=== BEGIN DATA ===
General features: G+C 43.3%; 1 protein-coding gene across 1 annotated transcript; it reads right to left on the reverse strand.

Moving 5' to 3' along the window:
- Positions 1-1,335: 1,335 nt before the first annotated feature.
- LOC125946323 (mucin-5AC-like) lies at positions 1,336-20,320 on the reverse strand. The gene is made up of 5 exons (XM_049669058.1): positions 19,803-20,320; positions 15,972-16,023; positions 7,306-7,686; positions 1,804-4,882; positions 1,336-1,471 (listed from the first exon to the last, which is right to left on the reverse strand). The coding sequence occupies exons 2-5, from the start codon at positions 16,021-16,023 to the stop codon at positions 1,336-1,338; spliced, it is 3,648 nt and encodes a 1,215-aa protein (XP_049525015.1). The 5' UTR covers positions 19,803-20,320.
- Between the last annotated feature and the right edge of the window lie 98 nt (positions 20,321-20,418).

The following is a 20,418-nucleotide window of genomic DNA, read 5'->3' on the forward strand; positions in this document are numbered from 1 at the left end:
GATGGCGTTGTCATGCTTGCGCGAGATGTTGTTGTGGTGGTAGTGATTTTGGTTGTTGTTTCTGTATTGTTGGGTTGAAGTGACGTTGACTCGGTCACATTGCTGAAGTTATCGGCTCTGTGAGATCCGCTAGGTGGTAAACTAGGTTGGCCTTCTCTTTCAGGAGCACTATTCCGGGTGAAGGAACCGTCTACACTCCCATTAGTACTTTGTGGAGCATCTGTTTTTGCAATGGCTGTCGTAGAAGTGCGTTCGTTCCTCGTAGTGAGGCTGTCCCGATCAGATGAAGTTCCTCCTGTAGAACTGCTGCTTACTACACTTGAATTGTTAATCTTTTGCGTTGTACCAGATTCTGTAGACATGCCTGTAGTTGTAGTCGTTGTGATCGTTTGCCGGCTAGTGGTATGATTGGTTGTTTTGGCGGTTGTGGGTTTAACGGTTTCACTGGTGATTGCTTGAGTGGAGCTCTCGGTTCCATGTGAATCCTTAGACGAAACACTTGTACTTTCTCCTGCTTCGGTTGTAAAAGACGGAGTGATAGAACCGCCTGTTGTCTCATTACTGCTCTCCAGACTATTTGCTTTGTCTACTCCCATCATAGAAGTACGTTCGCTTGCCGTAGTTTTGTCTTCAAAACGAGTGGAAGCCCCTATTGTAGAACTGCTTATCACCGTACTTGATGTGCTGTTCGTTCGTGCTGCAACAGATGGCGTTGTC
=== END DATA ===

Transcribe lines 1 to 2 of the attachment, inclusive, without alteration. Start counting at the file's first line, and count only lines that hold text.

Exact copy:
General features: G+C 43.3%; 1 protein-coding gene across 1 annotated transcript; it reads right to left on the reverse strand.

Moving 5' to 3' along the window: